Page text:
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Preparing the Next Gen of Graphic Arts Re-Educating the Industry by Harvey Robert Levenson, Ph. D., Cal Poly

Posted Friday, June 27, 2014 by Jules VanSant.

PPI has a strong partnership with CalPoly through an educational endowment created by Brian Dammeier. This endowment allows us to bring education to our members and the region while providing the faculty and students at the university a liaison to greater information and opportunities within the companies residing in Oregon, Washington, Idaho, Montana, Alaska & Hawaii. Printlandia the Series is one of those programs.

harvey-levenson Preparing the NextGen of Graphic Arts Re-educating the Industry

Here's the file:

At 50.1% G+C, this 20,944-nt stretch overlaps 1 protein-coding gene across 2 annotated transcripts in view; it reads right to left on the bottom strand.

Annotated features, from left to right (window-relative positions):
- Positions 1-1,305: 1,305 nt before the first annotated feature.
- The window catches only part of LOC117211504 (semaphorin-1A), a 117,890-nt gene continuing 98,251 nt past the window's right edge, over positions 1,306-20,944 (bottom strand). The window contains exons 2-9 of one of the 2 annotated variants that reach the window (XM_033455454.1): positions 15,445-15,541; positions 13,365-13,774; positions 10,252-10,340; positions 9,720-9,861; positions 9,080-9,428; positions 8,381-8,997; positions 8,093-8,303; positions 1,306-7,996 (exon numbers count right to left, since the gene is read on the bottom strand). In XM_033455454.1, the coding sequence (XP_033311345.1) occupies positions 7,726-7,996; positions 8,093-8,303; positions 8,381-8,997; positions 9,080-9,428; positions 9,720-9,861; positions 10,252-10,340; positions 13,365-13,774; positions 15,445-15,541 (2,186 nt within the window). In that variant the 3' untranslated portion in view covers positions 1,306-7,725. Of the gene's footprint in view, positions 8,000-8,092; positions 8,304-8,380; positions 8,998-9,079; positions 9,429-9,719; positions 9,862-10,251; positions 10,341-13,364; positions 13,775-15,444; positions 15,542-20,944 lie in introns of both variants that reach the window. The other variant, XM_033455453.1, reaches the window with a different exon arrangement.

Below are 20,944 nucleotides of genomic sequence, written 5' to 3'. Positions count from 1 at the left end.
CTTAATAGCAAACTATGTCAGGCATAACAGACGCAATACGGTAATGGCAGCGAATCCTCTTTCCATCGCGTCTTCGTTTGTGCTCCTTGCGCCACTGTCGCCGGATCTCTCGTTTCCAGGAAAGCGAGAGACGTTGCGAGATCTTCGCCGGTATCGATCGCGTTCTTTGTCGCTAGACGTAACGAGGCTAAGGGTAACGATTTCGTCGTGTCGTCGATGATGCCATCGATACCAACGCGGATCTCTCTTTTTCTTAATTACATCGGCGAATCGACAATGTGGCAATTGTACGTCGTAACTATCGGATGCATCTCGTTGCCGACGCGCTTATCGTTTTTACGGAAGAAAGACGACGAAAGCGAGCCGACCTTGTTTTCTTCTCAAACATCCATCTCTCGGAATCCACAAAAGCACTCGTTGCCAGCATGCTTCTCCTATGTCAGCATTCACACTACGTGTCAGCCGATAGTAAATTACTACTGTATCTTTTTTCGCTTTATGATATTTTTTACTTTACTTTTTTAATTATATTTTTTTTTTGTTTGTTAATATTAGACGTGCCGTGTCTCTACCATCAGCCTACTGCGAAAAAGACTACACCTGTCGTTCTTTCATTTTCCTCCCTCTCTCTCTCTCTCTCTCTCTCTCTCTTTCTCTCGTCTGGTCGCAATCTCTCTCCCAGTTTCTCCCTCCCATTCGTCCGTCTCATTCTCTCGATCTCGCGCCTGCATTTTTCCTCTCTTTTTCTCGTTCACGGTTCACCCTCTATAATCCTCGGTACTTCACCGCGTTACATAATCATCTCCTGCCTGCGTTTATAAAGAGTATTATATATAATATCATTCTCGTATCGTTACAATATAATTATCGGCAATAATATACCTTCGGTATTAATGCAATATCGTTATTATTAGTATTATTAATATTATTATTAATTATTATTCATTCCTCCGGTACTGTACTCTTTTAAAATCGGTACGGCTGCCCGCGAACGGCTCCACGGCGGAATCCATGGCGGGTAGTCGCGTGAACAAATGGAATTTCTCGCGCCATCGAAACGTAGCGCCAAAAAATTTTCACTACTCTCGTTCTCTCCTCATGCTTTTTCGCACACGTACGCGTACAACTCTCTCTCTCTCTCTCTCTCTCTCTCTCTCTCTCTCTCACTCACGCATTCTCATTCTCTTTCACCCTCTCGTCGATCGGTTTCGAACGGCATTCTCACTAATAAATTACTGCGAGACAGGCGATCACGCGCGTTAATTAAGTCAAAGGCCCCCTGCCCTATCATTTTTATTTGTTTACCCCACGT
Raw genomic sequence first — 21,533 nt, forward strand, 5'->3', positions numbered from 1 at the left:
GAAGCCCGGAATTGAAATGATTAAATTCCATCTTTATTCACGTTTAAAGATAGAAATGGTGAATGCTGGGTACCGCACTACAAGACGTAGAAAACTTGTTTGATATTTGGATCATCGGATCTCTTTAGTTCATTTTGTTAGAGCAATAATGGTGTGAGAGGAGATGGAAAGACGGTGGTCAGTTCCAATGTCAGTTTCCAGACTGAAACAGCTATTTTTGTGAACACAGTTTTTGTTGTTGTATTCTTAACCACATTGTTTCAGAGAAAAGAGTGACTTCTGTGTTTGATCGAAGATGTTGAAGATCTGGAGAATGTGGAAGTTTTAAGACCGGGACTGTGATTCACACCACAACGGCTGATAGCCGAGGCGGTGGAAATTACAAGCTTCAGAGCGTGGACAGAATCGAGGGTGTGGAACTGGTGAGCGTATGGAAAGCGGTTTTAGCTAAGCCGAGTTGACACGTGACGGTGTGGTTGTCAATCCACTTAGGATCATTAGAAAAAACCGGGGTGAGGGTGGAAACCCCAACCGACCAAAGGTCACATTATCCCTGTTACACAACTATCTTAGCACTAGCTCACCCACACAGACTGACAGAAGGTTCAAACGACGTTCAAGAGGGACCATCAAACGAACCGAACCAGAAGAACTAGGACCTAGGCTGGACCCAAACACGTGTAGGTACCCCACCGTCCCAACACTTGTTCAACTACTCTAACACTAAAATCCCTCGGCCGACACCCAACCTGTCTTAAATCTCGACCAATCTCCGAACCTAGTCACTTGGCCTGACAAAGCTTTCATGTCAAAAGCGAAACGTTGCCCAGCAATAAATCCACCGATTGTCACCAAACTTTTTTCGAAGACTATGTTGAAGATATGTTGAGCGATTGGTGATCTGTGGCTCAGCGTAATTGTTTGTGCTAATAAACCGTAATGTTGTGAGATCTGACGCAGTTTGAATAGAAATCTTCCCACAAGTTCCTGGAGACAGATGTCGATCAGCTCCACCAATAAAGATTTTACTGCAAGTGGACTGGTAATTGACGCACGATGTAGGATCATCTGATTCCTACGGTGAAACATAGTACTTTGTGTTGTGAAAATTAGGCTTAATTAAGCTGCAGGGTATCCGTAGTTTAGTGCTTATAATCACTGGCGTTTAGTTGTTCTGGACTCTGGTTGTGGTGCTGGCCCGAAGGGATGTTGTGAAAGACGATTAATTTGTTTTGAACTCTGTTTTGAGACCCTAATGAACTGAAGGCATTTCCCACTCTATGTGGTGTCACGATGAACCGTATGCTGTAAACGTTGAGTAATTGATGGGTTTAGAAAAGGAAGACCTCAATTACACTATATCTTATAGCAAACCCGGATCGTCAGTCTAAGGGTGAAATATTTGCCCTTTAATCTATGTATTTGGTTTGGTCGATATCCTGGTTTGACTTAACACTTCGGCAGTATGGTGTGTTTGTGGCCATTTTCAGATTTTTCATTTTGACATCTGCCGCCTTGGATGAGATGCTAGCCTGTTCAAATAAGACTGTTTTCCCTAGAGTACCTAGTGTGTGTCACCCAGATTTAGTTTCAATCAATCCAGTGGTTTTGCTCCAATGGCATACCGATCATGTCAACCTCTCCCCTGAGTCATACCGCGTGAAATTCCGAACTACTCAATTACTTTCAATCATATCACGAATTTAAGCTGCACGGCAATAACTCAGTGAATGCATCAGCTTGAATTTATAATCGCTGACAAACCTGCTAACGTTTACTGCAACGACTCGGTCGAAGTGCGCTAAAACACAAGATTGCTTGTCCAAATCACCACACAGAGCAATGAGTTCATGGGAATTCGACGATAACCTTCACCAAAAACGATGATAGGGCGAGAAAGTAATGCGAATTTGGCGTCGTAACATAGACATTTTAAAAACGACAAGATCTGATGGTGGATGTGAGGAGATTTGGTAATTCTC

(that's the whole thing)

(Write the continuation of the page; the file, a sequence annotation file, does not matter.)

By Harvey Robert Levenson, Ph. D., Cal Poly

Harvey Robert Levenson, Ph. D., is Professor Emeritus and Director of the Graphic Communication Institute at California Polytechnic State University, San Luis Obispo, Calif.

Reprinted with approval from the author, published originally in Output Links in June 2014

My intention was not to write an article about Cal Poly. However, I cannot help but present a case study of success in preparing the future human resources of the graphic arts and for re- educating those already actively part of the printing, publishing and related graphic communication profession.With a focus on hands-on practical education and training, Cal Poly has deployed a methodology that has bred an outpouring of accolades from the graphic arts industry that resulted in a substantially industry-funded institute for the purpose of developing and delivering education and training services to the profession.